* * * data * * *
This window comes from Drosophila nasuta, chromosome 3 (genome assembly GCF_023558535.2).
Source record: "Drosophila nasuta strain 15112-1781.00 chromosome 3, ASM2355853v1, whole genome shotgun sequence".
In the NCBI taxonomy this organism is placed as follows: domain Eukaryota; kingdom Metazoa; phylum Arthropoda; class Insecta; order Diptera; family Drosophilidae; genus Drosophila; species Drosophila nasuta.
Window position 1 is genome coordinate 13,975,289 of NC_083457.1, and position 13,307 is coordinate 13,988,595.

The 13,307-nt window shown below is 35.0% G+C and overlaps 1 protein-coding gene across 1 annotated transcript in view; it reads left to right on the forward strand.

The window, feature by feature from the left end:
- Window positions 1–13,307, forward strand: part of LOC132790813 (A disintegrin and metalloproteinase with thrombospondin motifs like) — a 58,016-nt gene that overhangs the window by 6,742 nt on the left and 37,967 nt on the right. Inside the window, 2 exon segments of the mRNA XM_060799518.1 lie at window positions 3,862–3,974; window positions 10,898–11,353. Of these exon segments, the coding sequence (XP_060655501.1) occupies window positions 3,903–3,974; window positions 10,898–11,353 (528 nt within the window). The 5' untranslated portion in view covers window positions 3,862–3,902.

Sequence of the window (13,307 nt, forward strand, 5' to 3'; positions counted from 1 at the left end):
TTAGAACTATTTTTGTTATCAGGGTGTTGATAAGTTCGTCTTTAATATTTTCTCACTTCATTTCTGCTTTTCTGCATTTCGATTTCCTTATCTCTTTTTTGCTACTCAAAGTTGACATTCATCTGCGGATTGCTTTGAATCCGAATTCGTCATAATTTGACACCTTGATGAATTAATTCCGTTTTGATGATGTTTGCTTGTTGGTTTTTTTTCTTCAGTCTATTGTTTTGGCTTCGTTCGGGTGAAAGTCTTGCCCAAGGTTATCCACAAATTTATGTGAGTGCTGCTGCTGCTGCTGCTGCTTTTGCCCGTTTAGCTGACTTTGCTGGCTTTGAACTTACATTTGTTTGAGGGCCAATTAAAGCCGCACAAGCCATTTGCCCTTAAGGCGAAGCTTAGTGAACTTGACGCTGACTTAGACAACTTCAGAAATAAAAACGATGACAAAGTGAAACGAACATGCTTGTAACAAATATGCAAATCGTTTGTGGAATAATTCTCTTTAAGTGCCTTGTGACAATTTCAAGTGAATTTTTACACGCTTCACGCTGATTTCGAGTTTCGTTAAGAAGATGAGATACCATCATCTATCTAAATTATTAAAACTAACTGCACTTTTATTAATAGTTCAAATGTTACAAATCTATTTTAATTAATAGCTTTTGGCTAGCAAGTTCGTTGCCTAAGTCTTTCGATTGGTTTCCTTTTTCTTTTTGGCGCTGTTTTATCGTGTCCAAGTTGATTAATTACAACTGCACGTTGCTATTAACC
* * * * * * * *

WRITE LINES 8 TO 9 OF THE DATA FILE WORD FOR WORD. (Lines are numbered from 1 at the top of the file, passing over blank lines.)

Sequence of the window (13,307 nt, forward strand, 5' to 3'; positions counted from 1 at the left end):
TTAGAACTATTTTTGTTATCAGGGTGTTGATAAGTTCGTCTTTAATATTTTCTCACTTCATTTCTGCTTTTCTGCATTTCGATTTCCTTATCTCTTTTTTGCTACTCAAAGTTGACATTCATCTGCGGATTGCTTTGAATCCGAATTCGTCATAATTTGACACCTTGATGAATTAATTCCGTTTTGATGATGTTTGCTTGTTGGTTTTTTTTCTTCAGTCTATTGTTTTGGCTTCGTTCGGGTGAAAGTCTTGCCCAAGGTTATCCACAAATTTATGTGAGTGCTGCTGCTGCTGCTGCTGCTTTTGCCCGTTTAGCTGACTTTGCTGGCTTTGAACTTACATTTGTTTGAGGGCCAATTAAAGCCGCACAAGCCATTTGCCCTTAAGGCGAAGCTTAGTGAACTTGACGCTGACTTAGACAACTTCAGAAATAAAAACGATGACAAAGTGAAACGAACATGCTTGTAACAAATATGCAAATCGTTTGTGGAATAATTCTCTTTAAGTGCCTTGTGACAATTTCAAGTGAATTTTTACACGCTTCACGCTGATTTCGAGTTTCGTTAAGAAGATGAGATACCATCATCTATCTAAATTATTAAAACTAACTGCACTTTTATTAATAGTTCAAATGTTACAAATCTATTTTAATTAATAGCTTTTGGCTAGCAAGTTCGTTGCCTAAGTCTTTCGATTGGTTTCCTTTTTCTTTTTGGCGCTGTTTTATCGTGTCCAAGTTGATTAATTACAACTGCACGTTGCTATTAACC